As students develop their projects, they identify what they need to learn and, with the help of faculty mentors, seek out relevant knowledge and skills. In addition, the studio model usually includes dedicated space in which students may work at any time, and students are expected to spend time in the studio, working on their own, outside of scheduled class time. While students do some of the work for most college courses on their own, the use of studio space both during and beyond class time encourages students to feel ownership of the studio space, even as the project-basis for studios encourages students to feel significant responsibility for their work.
“Underlying all this is Dewey’s notion of being able to engage in productive inquiry. Dewey defines productive inquiry as that aspect of any activity where we are deliberately seeking what we need in order to do what we want to do.”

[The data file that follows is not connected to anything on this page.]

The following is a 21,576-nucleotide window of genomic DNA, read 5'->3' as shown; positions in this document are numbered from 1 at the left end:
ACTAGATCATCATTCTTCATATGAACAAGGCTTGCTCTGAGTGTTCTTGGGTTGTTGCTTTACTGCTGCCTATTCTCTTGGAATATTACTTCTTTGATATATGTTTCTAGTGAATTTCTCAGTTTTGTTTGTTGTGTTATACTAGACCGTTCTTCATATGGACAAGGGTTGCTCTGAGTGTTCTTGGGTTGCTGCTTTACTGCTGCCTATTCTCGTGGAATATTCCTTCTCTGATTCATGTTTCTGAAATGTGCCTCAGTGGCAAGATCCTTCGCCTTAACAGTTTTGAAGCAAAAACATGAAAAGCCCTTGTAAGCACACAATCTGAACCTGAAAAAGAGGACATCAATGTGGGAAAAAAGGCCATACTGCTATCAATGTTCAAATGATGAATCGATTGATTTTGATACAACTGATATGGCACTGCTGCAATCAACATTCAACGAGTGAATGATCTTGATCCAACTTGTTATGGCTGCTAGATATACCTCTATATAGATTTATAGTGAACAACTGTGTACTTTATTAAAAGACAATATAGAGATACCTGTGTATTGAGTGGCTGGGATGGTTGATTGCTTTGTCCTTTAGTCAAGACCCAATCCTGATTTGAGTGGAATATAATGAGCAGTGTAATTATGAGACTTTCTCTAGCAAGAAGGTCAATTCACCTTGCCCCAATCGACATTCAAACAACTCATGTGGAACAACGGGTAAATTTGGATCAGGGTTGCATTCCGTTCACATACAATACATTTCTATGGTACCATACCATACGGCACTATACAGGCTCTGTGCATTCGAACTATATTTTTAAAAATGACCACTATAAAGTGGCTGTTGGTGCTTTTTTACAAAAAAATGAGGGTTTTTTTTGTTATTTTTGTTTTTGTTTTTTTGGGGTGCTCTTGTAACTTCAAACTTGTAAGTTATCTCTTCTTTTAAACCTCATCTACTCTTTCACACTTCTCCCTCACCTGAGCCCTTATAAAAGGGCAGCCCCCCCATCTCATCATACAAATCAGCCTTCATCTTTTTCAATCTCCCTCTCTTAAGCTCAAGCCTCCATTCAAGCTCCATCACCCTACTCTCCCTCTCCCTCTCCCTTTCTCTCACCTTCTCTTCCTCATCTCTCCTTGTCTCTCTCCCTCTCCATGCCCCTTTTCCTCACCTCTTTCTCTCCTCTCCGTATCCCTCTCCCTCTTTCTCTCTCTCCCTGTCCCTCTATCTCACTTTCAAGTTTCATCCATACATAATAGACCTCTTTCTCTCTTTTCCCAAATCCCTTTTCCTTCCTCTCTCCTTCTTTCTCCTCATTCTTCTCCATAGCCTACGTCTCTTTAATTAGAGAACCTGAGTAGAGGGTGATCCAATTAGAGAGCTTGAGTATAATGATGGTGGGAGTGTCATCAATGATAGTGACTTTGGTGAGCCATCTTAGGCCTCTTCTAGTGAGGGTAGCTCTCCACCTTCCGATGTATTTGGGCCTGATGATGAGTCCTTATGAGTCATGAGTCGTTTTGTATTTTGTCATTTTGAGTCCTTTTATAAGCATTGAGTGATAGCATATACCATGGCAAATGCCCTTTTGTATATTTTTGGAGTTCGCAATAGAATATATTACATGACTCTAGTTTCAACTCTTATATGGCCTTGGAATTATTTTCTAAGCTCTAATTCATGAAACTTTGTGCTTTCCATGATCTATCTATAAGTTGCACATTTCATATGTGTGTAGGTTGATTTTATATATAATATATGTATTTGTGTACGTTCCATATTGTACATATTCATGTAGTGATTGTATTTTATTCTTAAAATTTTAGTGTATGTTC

John Seely Brown, “New Learning Environments for the 21st Century: Exploring the Edge”
“Because designs are unique to the individual doing the making, necessary resources vary across individual learners. Therefore, in SBL textbooks are rarely adopted by a teacher and required for a particular group to purchase. Learners in studio are encouraged to find unique, technically special resources and to consult with the teacher as a master who can comment on the credibility of found resources.”
Kay Brocato, “Studio Based Learning: Proposing, Critiquing, Iterating Our Way to Person-Centeredness for Better Classroom Management”